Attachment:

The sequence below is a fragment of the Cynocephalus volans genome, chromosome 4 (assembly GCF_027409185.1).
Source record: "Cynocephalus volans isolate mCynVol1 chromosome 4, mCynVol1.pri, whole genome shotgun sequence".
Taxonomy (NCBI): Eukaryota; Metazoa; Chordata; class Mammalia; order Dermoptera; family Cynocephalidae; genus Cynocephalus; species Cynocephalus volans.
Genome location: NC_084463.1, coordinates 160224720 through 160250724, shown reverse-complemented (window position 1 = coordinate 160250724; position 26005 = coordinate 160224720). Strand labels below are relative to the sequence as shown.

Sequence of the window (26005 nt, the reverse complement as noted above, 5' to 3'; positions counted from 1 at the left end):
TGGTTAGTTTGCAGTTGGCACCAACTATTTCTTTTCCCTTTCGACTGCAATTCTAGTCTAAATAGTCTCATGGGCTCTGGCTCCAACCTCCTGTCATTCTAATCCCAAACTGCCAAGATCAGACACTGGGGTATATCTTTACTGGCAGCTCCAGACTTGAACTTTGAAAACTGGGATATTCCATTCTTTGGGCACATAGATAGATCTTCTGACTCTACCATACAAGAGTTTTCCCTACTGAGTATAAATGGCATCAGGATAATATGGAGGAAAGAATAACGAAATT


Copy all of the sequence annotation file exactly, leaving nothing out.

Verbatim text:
The sequence below is a fragment of the Cynocephalus volans genome, chromosome 4 (assembly GCF_027409185.1).
Source record: "Cynocephalus volans isolate mCynVol1 chromosome 4, mCynVol1.pri, whole genome shotgun sequence".
Taxonomy (NCBI): Eukaryota; Metazoa; Chordata; class Mammalia; order Dermoptera; family Cynocephalidae; genus Cynocephalus; species Cynocephalus volans.
Genome location: NC_084463.1, coordinates 160224720 through 160250724, shown reverse-complemented (window position 1 = coordinate 160250724; position 26005 = coordinate 160224720). Strand labels below are relative to the sequence as shown.

Sequence of the window (26005 nt, the reverse complement as noted above, 5' to 3'; positions counted from 1 at the left end):
TGGTTAGTTTGCAGTTGGCACCAACTATTTCTTTTCCCTTTCGACTGCAATTCTAGTCTAAATAGTCTCATGGGCTCTGGCTCCAACCTCCTGTCATTCTAATCCCAAACTGCCAAGATCAGACACTGGGGTATATCTTTACTGGCAGCTCCAGACTTGAACTTTGAAAACTGGGATATTCCATTCTTTGGGCACATAGATAGATCTTCTGACTCTACCATACAAGAGTTTTCCCTACTGAGTATAAATGGCATCAGGATAATATGGAGGAAAGAATAACGAAATT